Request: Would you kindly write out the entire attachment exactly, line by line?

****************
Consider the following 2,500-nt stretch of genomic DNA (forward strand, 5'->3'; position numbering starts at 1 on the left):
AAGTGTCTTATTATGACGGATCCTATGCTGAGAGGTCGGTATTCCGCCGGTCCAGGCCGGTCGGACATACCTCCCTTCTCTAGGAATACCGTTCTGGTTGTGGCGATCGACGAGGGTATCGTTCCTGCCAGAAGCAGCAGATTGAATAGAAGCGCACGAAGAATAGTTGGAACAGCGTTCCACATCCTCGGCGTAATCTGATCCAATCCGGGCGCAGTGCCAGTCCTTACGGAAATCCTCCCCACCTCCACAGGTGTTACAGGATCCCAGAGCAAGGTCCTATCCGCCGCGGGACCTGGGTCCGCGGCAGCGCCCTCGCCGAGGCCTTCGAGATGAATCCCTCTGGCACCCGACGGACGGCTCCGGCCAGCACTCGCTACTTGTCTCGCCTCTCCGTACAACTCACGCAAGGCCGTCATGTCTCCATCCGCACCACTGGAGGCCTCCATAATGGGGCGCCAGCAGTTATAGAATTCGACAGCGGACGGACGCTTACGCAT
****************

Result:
Consider the following 2,500-nt stretch of genomic DNA (forward strand, 5'->3'; position numbering starts at 1 on the left):
AAGTGTCTTATTATGACGGATCCTATGCTGAGAGGTCGGTATTCCGCCGGTCCAGGCCGGTCGGACATACCTCCCTTCTCTAGGAATACCGTTCTGGTTGTGGCGATCGACGAGGGTATCGTTCCTGCCAGAAGCAGCAGATTGAATAGAAGCGCACGAAGAATAGTTGGAACAGCGTTCCACATCCTCGGCGTAATCTGATCCAATCCGGGCGCAGTGCCAGTCCTTACGGAAATCCTCCCCACCTCCACAGGTGTTACAGGATCCCAGAGCAAGGTCCTATCCGCCGCGGGACCTGGGTCCGCGGCAGCGCCCTCGCCGAGGCCTTCGAGATGAATCCCTCTGGCACCCGACGGACGGCTCCGGCCAGCACTCGCTACTTGTCTCGCCTCTCCGTACAACTCACGCAAGGCCGTCATGTCTCCATCCGCACCACTGGAGGCCTCCATAATGGGGCGCCAGCAGTTATAGAATTCGACAGCGGACGGACGCTTACGCAT